Finding 1.4: Genetic improvement of crops typically involves the addition of genetic variation to existing cultivars, followed by screening for individuals that have only desirable traits.
Finding 1.5: Both transgenic and conventional approaches (i.e., hybridization, mutagenesis) for adding genetic variation to crops can cause changes in the plant genome that result in unintended effects on crop traits.
Finding 1.6: The transgenic process presents no new categories of risk compared to conventional methods of crop improvement, but specific traits introduced by both approaches can pose unique risks.
Finding 1.7: Screening of all crops with added genetic variation must be conducted over a number of years and locations because undesirable economic and ecological traits may only be produced under specific environmental conditions.
OVERVIEW OF CURRENT U.S. REGULATORY FRAMEWORK FOR TRANSGENIC ORGANISMS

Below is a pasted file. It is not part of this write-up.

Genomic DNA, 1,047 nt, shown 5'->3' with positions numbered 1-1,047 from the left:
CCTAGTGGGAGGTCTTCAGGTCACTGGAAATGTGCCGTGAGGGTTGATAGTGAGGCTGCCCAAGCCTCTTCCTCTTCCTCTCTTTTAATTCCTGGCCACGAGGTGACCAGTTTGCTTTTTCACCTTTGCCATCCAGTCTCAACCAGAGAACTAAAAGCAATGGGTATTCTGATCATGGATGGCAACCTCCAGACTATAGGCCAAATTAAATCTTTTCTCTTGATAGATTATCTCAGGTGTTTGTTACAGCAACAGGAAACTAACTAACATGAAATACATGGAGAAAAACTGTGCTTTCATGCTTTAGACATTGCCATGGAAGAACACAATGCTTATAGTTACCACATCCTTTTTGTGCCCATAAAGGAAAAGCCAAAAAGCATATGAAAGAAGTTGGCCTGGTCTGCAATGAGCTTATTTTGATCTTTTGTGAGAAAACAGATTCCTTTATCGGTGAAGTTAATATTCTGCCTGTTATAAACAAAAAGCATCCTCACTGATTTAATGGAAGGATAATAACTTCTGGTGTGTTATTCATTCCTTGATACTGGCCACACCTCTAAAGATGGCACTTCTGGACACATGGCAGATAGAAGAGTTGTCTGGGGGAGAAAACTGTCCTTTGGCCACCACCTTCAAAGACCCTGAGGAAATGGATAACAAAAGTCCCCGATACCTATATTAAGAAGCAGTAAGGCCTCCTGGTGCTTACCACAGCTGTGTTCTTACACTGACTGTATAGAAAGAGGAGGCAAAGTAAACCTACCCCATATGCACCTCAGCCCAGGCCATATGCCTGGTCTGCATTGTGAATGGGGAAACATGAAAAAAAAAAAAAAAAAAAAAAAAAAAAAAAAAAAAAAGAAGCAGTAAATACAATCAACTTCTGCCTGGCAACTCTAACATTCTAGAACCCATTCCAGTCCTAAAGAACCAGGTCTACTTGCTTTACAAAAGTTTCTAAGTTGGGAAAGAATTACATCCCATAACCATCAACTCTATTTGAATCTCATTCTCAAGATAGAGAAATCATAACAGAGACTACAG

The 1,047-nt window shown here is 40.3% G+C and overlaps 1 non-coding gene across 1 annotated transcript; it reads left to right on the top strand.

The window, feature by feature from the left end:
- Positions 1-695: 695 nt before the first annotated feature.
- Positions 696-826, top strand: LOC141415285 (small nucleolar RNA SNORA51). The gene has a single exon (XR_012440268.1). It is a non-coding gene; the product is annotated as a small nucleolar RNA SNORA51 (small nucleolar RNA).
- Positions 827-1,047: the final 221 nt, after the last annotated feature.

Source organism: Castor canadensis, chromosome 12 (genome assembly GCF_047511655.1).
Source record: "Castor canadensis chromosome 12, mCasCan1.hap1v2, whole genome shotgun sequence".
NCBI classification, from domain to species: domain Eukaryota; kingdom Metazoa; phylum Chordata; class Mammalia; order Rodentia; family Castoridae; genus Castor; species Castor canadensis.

In the early 1980s the U.S. government determined that there was a need to regulate transgenic organisms, including engineered plants, to assure health and environmental safety. However, it was decided that such regulation could be accomplished by using existing federal statutes instead of developing new ones specifically designed for transgenic organisms. The U.S. Coordinated Framework for the Regulation of Biotechnology (OSTP 1986) was developed to offer guidance for using existing federal statutes and the expertise of existing regulatory agencies in a manner that would ensure health and environmental safety while maintaining sufficient regulatory flexibility to avoid impeding the growth of the biotechnology industry. What follows is an abbreviated description of the coordinated framework, so that readers can understand the regulatory context of the USDA-APHIS regulation of transgenic organisms. The federal government, in lieu of creating a new law for transgenic organisms, asked that the USDA adapt its interpretation of the Federal Plant Pest Act (FPPA) and the Federal Plant Quarantine Act (FPQA) to ensure environmental safety while not impeding growth of the industry.